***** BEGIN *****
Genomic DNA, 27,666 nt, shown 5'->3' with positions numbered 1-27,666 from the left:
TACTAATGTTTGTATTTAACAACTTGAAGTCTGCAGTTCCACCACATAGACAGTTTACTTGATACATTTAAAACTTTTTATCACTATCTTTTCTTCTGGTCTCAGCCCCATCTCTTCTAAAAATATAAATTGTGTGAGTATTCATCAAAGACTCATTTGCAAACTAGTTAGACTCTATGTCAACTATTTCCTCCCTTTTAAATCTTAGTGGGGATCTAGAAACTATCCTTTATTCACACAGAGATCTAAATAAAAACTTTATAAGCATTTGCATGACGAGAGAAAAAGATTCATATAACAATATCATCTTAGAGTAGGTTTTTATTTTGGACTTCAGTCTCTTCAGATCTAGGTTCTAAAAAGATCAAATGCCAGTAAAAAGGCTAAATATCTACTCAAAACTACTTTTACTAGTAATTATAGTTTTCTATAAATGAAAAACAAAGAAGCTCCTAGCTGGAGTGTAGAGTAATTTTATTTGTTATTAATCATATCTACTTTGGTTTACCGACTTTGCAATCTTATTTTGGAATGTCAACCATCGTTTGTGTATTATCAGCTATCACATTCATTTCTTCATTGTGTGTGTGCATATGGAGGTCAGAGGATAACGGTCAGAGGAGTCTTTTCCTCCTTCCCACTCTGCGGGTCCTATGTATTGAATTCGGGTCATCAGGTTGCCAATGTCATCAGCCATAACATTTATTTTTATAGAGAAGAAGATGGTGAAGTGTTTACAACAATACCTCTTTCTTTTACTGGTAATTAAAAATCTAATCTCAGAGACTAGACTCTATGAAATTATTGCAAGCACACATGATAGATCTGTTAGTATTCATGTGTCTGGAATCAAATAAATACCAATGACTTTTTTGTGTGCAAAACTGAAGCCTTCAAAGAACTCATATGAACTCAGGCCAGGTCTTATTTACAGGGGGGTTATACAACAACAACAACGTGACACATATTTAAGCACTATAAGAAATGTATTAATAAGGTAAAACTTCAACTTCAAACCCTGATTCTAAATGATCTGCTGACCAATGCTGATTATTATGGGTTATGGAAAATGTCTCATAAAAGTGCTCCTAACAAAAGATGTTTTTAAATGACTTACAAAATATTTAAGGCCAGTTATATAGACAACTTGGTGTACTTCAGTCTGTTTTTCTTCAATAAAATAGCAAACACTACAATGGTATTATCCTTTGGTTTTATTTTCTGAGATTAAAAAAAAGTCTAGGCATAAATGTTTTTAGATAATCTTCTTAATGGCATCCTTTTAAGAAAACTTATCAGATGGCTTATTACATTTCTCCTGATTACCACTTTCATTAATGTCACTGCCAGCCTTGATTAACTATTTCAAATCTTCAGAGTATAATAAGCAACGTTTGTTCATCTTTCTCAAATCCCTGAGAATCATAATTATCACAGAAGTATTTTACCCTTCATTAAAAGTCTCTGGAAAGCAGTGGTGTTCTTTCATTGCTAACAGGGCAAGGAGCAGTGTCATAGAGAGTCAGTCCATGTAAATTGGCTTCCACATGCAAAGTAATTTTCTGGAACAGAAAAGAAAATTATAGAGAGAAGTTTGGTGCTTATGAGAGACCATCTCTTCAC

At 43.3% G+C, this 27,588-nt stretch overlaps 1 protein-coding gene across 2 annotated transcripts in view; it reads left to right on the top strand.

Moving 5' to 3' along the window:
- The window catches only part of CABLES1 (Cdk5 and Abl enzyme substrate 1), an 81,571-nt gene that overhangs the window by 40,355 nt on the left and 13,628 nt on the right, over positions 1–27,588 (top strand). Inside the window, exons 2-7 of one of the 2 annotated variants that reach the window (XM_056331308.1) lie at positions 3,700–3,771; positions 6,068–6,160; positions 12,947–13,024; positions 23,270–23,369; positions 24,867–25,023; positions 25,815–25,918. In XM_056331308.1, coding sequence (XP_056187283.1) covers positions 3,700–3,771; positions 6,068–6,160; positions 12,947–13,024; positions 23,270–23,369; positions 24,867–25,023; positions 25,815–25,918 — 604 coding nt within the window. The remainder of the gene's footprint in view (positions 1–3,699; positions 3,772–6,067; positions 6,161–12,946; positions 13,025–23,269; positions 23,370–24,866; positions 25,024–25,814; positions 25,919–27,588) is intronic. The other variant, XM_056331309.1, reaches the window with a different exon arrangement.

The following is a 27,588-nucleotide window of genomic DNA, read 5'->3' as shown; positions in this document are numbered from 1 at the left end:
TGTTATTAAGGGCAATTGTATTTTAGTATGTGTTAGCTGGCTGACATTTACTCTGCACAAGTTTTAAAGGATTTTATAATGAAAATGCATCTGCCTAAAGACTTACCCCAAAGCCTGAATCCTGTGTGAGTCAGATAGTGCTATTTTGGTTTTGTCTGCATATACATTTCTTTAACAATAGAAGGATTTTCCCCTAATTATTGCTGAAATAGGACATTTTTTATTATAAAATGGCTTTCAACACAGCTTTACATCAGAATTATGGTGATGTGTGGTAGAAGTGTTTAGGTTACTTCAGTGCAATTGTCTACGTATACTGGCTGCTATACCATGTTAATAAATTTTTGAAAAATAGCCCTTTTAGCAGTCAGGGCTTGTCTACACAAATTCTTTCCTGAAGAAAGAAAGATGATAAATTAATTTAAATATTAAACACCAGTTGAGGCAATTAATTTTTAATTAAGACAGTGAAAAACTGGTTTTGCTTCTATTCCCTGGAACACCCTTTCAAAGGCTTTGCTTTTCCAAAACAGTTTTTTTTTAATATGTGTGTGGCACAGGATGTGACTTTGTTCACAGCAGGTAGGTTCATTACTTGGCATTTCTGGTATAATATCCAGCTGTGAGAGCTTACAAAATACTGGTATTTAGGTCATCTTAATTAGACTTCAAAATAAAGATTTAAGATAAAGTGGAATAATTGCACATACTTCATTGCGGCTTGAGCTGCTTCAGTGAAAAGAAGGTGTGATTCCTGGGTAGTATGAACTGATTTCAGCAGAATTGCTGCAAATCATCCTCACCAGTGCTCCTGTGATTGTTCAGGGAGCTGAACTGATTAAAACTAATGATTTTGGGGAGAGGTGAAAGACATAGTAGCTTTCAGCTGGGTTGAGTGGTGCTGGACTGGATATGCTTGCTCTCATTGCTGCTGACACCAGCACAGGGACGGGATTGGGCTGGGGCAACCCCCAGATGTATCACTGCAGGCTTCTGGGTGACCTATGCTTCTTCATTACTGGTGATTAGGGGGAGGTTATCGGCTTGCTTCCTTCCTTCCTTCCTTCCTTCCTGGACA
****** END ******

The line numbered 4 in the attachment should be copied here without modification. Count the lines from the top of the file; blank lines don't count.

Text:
Moving 5' to 3' along the window: